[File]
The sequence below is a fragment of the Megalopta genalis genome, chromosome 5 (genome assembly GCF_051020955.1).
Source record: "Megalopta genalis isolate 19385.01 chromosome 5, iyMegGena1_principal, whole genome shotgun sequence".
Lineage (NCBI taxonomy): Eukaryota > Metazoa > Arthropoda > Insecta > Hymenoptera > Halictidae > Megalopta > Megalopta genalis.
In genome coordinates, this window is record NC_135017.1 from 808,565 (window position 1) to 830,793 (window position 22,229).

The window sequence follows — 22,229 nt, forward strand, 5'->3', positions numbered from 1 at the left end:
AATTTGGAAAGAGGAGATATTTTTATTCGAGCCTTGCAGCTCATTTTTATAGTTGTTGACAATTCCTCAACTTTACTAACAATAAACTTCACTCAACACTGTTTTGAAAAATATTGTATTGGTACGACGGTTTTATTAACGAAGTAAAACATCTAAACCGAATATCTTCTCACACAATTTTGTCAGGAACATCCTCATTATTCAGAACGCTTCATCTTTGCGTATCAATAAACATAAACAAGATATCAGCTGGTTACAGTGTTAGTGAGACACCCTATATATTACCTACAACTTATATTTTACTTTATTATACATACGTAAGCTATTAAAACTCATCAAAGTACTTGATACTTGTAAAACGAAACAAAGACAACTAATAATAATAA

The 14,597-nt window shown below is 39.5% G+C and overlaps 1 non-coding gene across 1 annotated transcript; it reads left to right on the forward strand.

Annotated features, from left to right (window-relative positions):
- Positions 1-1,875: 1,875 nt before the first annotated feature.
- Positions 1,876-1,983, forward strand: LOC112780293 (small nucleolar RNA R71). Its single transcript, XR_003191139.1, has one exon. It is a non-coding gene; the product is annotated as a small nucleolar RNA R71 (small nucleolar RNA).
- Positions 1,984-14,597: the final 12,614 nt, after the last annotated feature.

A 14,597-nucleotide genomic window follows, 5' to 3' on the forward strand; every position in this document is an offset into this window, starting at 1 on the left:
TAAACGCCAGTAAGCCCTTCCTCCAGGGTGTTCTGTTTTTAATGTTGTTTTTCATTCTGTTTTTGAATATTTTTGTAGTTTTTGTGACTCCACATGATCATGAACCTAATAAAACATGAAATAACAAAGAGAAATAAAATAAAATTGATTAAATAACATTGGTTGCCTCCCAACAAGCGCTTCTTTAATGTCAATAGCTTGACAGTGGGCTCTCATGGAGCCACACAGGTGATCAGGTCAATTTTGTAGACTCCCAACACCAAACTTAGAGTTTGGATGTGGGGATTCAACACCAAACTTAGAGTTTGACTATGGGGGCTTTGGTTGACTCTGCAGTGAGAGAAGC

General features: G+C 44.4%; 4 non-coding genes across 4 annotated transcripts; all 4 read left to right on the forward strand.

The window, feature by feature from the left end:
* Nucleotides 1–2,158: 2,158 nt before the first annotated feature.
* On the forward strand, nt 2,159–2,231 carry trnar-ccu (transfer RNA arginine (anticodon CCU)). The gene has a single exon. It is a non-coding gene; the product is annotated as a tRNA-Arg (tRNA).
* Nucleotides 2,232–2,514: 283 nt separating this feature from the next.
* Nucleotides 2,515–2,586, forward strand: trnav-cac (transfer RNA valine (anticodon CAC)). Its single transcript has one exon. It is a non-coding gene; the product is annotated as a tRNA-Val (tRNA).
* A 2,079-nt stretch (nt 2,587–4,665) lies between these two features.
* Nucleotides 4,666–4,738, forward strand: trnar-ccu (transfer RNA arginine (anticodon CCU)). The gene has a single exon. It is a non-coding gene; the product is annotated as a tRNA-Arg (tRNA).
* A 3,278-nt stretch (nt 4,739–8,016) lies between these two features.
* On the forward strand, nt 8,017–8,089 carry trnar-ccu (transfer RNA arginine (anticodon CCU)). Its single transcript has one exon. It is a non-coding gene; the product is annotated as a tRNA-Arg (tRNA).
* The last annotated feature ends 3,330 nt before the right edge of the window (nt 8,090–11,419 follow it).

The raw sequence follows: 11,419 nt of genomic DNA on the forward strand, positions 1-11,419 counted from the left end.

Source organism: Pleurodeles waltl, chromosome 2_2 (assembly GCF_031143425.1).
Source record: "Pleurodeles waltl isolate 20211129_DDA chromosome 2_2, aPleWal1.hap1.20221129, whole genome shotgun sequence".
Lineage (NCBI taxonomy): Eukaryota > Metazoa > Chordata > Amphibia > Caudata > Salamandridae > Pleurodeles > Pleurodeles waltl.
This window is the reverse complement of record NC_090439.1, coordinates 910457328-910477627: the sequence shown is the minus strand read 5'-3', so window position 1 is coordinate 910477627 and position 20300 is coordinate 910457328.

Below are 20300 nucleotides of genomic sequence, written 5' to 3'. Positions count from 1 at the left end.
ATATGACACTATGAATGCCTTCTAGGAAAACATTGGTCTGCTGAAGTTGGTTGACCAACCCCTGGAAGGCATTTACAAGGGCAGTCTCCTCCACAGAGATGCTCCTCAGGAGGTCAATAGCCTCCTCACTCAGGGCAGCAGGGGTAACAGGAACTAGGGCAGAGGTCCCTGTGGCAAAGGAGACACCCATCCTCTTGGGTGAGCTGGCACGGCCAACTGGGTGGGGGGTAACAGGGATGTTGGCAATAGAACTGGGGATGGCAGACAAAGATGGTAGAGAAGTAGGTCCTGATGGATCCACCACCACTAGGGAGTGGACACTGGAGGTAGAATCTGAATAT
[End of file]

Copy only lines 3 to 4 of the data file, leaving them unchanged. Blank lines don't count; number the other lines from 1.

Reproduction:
Lineage (NCBI taxonomy): Eukaryota > Metazoa > Arthropoda > Insecta > Hymenoptera > Halictidae > Megalopta > Megalopta genalis.
In genome coordinates, this window is record NC_135017.1 from 808,565 (window position 1) to 830,793 (window position 22,229).